With great confidence, I strode purposefully to the counter of the patisserie and said, “Ithnaan al-qahwa min fa…” The young man working behind the counter raised his hands in front of him in a gesture that was both pleading and placating and, with very little trace of accent, said, “Please. Please stop. I speak English.”
Welcome to the first morning of my first day in Lebanon in the summer of 2009. Suddenly I was facing the prospect of having to travel around Lebanon equipped with Arabic skills that were not nearly as good as I had thought.
By the end of my month-long backpacking trip, which also included time in Syria, my spoken Arabic vastly improved from my fateful coffee-ordering experience - in fact, it improved more in the short time I was in the two countries then it had over the entire 2 ½-year period that I had taken academic language classes.
It wasn’t only my language abilities that improved. I gained an important insight about the difference between reading about a culture in books and actually experiencing it: being an armchair adventurer doesn’t come close to the real thing.
The conversations, the sights, the smells, the food (my God, the food), the heat (my God, the heat), all came together and provided an awareness and intellectual maturity that can never be replicated in a classroom setting.
I believe that cultural exchange and experience is one of the most important parts of an education. Sure I had learned about the Lebanese Civil War from a professor who was herself from Lebanon, but how can that compare to hearing the combination of mournfulness and passion in the voice of one of my companions in the Beqaa Valley as he talked about the Civil War and the problem of ideology and sectarianism, or to seeing the still-evident destruction from the 2006 war with my own eyes? How can learning about Lebanese culture from books compare to being taken along to experience a Shi’a wedding in the small town of Qab Elias in the Beqaa?
What my own experience taught me is that, simply put, it can’t. This is why academic and cultural exchange programs are so crucial. What you learn outside the classroom can be as important as what you learn in the classroom. While my foreign language and history classes gave me the educational foundation and inspiration I needed to travel, I believe the best way to learn a language and a culture is through immersion. It can break down the subtle preconceptions that you don’t even realize you have about things you learn about, and add an invaluable richness and context to your knowledge of places and people. The danger of cultural assumptions is that they can worm their way into your psyche so deeply that they become almost instinctive assumptions.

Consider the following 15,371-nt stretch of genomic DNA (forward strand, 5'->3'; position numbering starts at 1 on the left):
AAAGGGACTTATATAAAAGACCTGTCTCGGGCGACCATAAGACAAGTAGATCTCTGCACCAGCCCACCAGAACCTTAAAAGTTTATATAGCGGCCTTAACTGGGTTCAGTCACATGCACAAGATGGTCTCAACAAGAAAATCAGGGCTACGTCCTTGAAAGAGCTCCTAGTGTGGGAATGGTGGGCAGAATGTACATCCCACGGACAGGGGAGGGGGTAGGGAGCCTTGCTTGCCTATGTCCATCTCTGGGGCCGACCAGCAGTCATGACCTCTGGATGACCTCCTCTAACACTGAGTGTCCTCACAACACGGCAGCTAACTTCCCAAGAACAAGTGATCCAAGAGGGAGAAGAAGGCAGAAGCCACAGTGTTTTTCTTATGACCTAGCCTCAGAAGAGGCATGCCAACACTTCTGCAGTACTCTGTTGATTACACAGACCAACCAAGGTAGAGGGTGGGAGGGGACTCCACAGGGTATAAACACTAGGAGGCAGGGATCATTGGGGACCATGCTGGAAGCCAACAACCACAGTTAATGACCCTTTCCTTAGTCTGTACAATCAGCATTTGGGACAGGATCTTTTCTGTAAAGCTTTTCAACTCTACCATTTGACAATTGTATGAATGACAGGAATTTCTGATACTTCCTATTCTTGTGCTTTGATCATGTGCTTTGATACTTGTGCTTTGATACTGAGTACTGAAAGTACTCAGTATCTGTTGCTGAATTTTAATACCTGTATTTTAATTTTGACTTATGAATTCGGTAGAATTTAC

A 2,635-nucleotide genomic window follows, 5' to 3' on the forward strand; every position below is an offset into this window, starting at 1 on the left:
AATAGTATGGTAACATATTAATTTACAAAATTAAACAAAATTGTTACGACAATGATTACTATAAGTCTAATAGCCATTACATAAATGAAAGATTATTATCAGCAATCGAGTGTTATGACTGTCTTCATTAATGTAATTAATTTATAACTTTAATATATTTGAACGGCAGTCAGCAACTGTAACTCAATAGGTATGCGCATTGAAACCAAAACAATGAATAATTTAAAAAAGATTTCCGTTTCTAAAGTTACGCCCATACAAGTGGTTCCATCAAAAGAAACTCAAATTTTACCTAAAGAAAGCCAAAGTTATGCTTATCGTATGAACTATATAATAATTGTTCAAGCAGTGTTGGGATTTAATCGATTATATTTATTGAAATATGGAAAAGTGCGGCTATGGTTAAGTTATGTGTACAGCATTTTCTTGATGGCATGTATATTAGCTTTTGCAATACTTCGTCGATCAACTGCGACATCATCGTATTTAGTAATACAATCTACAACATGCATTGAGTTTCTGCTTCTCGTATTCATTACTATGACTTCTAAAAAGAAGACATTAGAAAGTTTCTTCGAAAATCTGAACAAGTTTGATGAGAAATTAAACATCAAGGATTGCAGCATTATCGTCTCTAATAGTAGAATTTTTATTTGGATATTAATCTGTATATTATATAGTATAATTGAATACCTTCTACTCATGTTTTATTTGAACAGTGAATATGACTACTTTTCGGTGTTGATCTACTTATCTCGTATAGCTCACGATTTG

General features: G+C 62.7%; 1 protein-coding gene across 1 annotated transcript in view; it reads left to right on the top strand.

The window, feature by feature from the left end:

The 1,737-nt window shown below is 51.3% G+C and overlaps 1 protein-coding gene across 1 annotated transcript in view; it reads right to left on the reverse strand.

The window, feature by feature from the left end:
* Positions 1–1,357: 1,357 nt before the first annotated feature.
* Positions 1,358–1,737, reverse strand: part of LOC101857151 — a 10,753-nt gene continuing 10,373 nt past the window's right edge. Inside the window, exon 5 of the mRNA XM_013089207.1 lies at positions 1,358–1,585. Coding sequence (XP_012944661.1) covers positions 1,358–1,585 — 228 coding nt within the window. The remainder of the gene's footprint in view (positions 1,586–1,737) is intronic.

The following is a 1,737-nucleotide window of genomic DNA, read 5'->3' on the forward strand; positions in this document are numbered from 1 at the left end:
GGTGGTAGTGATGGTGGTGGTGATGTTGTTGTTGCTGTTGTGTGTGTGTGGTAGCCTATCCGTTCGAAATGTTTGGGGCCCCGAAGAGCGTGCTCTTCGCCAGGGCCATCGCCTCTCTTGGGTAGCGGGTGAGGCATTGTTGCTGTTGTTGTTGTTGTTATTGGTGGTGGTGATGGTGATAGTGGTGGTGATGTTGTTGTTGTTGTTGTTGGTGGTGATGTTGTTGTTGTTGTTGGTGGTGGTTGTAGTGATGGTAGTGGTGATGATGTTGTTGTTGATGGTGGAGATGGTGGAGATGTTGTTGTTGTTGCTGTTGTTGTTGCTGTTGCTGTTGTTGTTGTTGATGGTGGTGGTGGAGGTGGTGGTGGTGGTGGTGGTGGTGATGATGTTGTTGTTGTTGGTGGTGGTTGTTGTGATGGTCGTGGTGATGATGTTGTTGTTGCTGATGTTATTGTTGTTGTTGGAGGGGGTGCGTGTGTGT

With that in mind, I’d like to briefly recount one experience I had a wedding in Qab Elias, which dashed two assumptions I carried about Muslim and Arab culture.
The wedding I attended was for my professor’s female cousin, who was from Qab Elias and happened to be there when I was in Lebanon. Before the wedding, I expressed some anxiety that I was woefully underdressed in a short-sleeve button-down, shorts, and sandals. I was told not to worry, since none of the uncles and male relatives were getting dressed up - they were angry about having to go to the wedding. When I asked if it was because it was the cousin’s second marriage, my professor laughed and said “No. It’s because there won’t be any alcohol.”
Out the window went the simple equation in my head that Muslim ≠ Alcohol. My own quiet surprise that the bride’s family members appeared to be more upset over the lack of alcohol than they were about the fact of the second marriage alerted me to an assumption I wasn’t even aware I had been making. I had unconsciously fallen into the trap of treating a diverse culture as a single, definable thing and not seeing that cultures are made up of individuals - people with their own opinions and personal beliefs. Luckily for me, that presumption received a well-deserved thrashing because I was able to sit in the light of the setting sun drinking thick, dark coffee at a wedding in the beautiful Beqaa Valley. And then a few of us went to dinner and had a few drinks.
When it comes to learning about different cultures, accept no substitutes to being there.
Matt Sugrue’s professional interests are international affairs and U.S. foreign policy, with a focus on the Middle East and North Africa. He received his M.A. on the history of the Middle East and South Asia from Dalhousie University in Halifax, Nova Scotia.